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Morgan phenomenon unravels the mysteries of the Universe

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2 Author(s)
Lebedev, O. ; Inst. for Particle Phys. & Astrophys., Virginia Polytech. Inst. & State Univ., Blacksburg, VA, USA ; Toporkov, Y.

We readily convince ourselves that most achievements can be credited to the construction of powerful jet engines, which enable a spaceship to escape gravity. The principle of jet propulsion seems to work perfectly; jet engines can accelerate a rocket up to an incredible speed of 11 km/sec. Looks like there is nothing left to desire. However, from the physical point of view, 11 km/sec is not such a large value compared, for instance, to the speed of light. Would it be possible to attain half of that speed using gas jets? Unfortunately, the answer is no. Nevertheless, that is not the end of the story. The purpose of this article is to show that it is still possible to use the same principle to remove limitations on attainable speed if instead of gas jets, we employ ultrafast electron beams. The basic idea of our construction was inspired by the paper by H. Morgan (ibid., vol. 13, pp. 5-10, 1998). In that article he experimentally refuted the common premise that nothing can go faster than light and gave some theoretical arguments supporting his experimental data. Although the nature and underlying principles of the Morgan phenomenon are yet to be understood, we can already start thinking of its practical applications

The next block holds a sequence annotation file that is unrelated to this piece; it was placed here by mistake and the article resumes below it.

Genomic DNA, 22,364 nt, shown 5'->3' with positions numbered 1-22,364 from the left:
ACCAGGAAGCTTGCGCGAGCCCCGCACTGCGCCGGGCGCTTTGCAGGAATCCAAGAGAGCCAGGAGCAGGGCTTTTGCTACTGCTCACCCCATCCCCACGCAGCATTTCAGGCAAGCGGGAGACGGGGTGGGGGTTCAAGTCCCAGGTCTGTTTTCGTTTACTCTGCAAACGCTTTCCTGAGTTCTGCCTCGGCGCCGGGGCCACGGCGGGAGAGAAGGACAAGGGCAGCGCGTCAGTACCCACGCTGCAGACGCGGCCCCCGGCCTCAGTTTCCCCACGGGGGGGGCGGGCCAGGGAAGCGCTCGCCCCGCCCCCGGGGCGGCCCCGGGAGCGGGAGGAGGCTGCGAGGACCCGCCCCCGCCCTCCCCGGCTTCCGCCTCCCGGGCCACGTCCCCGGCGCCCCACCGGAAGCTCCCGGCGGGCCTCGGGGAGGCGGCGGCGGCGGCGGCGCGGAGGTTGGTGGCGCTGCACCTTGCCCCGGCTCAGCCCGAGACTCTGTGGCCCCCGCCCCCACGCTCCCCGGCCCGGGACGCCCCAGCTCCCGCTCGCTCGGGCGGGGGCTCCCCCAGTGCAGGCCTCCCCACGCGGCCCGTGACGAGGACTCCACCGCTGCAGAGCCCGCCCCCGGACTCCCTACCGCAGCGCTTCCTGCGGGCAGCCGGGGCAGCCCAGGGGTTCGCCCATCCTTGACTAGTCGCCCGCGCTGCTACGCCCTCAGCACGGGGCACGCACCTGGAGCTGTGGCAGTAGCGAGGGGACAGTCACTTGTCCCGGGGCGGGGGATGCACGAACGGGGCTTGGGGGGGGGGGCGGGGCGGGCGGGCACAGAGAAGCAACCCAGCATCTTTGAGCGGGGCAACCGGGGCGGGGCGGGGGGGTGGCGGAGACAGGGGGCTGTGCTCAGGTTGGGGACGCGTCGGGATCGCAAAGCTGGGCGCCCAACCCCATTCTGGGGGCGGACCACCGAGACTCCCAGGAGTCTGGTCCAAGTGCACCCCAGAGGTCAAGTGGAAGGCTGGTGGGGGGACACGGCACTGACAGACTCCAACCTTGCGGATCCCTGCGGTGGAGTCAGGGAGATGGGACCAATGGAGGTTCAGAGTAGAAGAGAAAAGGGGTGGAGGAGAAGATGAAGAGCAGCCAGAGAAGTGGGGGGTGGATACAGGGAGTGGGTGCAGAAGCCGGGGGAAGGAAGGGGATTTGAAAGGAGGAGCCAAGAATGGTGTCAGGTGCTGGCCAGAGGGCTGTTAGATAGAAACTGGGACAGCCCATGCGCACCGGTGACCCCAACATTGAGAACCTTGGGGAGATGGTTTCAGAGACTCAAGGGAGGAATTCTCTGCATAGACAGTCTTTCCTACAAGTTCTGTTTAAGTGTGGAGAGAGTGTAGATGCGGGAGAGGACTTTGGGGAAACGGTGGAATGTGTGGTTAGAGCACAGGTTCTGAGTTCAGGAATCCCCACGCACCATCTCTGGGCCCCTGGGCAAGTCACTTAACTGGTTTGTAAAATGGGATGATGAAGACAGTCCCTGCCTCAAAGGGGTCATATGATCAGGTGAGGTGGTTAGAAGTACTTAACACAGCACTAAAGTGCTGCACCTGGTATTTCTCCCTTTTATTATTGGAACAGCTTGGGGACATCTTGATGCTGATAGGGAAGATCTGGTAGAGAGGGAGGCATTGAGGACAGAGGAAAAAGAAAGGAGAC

Published in:

Aerospace and Electronic Systems Magazine, IEEE  (Volume:13 ,  Issue: 8 )